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Members of the graduate student union held internal elections to vote for members of the bargaining committee.

Although the National Labor Relations Board has not yet announced the results of a hearing that could stall unionization efforts for Columbia’s graduate student union, members of the union held internal elections on Thursday for its bargaining committee that would negotiate with the University.

Union members—which include graduate and undergraduate teaching and research assistants—voted 1602 to 623 in favor of joining Graduate Workers of Columbia-United Auto Workers in December. Two weeks later, the University filed an objection with the NLRB claiming that improper conduct occurred during the voting and asked for another election to be held. Though the NLRB held a hearing regarding the allegations on Jan. 23, the board has yet to release the results.

Nonetheless, GWC-UAW has proceeded with the elections to form the bargaining committee, a 10-person committee intended to represent graduate students’ interests in negotiation with the University.

The bargaining committee will be responsible for conducting surveys and research on graduate workers’ needs and then use the feedback to formulate an agenda. With assistance from union negotiators, the committee will negotiate with the University to create a contract responding to graduate students’ needs.

The committee is expected to address issues such as late pay, health and dental coverage, access to affordable housing, and procedures for expressing grievances to the University. Some candidates have also suggested using the Union negotiations to support students affected by President Donald Trump’s immigration ban by providing them with fellowships or protection from immigration officials.

According to Evan Jewell, a student in the Graduate School of Arts and Sciences and GWC-UAW member, electing a bargaining committee now will allow GWC-UAW to prepare to proceed if the NLRB rules against the University’s objections.

“We see no reason to slow the bargaining process by waiting for certification. We want to respect the democratic mandate we received in December and the petition signatories in January by moving ahead,” Jewell said. “Electing a bargaining committee is therefore not only the next logical step, but doing so now means that we will be ready to come to the bargaining table the day after certification.”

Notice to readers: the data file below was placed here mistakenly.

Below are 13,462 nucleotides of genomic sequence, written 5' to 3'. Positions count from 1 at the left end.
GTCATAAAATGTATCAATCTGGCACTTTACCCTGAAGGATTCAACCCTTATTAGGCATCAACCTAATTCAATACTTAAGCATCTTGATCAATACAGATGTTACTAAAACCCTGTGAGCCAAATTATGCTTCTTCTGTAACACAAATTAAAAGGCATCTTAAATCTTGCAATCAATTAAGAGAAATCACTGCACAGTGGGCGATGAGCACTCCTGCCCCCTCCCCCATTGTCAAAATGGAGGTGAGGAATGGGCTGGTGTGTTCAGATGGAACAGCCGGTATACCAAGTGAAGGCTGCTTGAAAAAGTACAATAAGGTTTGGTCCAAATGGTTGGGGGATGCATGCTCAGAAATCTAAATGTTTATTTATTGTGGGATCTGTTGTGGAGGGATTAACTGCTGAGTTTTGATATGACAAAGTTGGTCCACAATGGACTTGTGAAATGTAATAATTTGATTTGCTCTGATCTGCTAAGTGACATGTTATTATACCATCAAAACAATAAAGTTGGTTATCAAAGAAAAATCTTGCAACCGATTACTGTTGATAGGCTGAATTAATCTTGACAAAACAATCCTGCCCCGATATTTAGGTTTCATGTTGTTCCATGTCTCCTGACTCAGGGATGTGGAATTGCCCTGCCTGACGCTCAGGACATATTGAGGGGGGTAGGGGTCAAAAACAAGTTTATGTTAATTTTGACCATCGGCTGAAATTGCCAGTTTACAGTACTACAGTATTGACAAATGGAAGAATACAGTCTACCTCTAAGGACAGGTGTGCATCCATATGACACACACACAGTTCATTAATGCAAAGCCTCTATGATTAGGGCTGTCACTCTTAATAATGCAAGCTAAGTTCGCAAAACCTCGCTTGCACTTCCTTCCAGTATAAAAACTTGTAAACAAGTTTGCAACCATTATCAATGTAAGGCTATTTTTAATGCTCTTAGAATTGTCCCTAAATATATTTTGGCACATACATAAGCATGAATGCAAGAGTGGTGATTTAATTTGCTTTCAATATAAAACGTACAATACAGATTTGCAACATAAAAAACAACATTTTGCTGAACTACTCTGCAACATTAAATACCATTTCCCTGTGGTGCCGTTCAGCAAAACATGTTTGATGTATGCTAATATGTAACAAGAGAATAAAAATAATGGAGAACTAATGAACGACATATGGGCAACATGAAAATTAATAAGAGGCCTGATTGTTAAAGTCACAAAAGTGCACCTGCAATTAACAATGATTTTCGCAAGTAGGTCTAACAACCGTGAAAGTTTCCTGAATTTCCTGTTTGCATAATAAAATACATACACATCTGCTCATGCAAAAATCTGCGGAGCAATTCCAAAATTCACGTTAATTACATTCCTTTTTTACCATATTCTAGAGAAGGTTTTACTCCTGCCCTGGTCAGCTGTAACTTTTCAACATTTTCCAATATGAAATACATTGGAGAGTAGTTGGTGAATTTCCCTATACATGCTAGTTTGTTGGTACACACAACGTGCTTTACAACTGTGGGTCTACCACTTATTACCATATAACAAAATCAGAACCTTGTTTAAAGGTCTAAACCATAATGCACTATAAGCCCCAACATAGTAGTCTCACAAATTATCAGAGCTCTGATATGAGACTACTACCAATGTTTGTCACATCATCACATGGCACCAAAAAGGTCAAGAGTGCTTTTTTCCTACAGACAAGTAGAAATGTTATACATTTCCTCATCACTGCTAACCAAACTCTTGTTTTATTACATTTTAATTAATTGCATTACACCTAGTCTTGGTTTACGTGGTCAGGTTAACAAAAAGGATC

Members of the union have consistently referred to their election victory as a “mandate” and delivered a petition last month, signed by over 2,500 people, to the University calling for the objections to be dropped. In addition, a letter signed by 168 faculty members calling for the objections to be dropped was delivered to administrators.

Jewell said that these shows of support are signs that the majority of research and teaching assistants are in favor of unionization. He accused the University of not accepting the results of a democratic election.

“Despite [this support], the administration remains intransigent,” Jewell said. “They appear to want to delay the inception of the bargaining process as long as possible—perhaps with an eye on Trump appointing new NLRB members who would overturn our right to unionize—when they could be working with us to improve the working lives of thousands of Ph.D, master’s, and undergraduate RAs and TAs.”

Still, union members have expressed a firm conviction that the NLRB will rule in their favor, which is why the union has decided to move forward with the bargaining committee election.

“We are optimistic that the NLRB will reject the University’s objections and, if so, we expect the University to commence negotiations for a contract,” a GWC-UAW spokesperson said.

cara.maines@columbiaspectator.com | @ColumbiaSpec

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